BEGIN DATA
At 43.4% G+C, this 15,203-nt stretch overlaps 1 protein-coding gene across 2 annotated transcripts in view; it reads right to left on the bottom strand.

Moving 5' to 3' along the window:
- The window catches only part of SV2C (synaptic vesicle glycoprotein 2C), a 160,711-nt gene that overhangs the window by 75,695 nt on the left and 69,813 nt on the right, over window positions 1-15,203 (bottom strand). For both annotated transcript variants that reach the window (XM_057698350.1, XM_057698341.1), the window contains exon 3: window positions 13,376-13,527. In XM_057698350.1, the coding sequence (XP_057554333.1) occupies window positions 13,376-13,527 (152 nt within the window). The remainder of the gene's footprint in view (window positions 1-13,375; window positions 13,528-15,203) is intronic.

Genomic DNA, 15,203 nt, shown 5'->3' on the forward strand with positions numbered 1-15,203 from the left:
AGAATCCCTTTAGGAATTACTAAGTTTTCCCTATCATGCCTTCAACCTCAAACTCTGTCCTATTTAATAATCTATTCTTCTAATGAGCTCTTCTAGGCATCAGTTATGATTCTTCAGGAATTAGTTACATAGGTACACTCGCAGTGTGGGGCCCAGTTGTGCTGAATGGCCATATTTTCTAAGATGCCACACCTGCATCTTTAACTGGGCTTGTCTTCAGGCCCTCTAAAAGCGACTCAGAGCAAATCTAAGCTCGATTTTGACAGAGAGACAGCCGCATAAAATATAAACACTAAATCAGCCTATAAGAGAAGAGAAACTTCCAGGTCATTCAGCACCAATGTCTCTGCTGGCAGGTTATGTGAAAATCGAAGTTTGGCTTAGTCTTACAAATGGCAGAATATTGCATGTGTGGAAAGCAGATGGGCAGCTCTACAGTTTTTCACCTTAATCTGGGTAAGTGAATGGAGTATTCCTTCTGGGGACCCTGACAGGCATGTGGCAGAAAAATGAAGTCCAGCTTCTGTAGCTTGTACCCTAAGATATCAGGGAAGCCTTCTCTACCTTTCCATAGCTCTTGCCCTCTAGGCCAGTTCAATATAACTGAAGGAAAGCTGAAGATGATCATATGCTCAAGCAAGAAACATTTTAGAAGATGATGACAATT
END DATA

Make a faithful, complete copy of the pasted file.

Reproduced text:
At 43.4% G+C, this 15,203-nt stretch overlaps 1 protein-coding gene across 2 annotated transcripts in view; it reads right to left on the bottom strand.

Moving 5' to 3' along the window:
- The window catches only part of SV2C (synaptic vesicle glycoprotein 2C), a 160,711-nt gene that overhangs the window by 75,695 nt on the left and 69,813 nt on the right, over window positions 1-15,203 (bottom strand). For both annotated transcript variants that reach the window (XM_057698350.1, XM_057698341.1), the window contains exon 3: window positions 13,376-13,527. In XM_057698350.1, the coding sequence (XP_057554333.1) occupies window positions 13,376-13,527 (152 nt within the window). The remainder of the gene's footprint in view (window positions 1-13,375; window positions 13,528-15,203) is intronic.

Genomic DNA, 15,203 nt, shown 5'->3' on the forward strand with positions numbered 1-15,203 from the left:
AGAATCCCTTTAGGAATTACTAAGTTTTCCCTATCATGCCTTCAACCTCAAACTCTGTCCTATTTAATAATCTATTCTTCTAATGAGCTCTTCTAGGCATCAGTTATGATTCTTCAGGAATTAGTTACATAGGTACACTCGCAGTGTGGGGCCCAGTTGTGCTGAATGGCCATATTTTCTAAGATGCCACACCTGCATCTTTAACTGGGCTTGTCTTCAGGCCCTCTAAAAGCGACTCAGAGCAAATCTAAGCTCGATTTTGACAGAGAGACAGCCGCATAAAATATAAACACTAAATCAGCCTATAAGAGAAGAGAAACTTCCAGGTCATTCAGCACCAATGTCTCTGCTGGCAGGTTATGTGAAAATCGAAGTTTGGCTTAGTCTTACAAATGGCAGAATATTGCATGTGTGGAAAGCAGATGGGCAGCTCTACAGTTTTTCACCTTAATCTGGGTAAGTGAATGGAGTATTCCTTCTGGGGACCCTGACAGGCATGTGGCAGAAAAATGAAGTCCAGCTTCTGTAGCTTGTACCCTAAGATATCAGGGAAGCCTTCTCTACCTTTCCATAGCTCTTGCCCTCTAGGCCAGTTCAATATAACTGAAGGAAAGCTGAAGATGATCATATGCTCAAGCAAGAAACATTTTAGAAGATGATGACAATT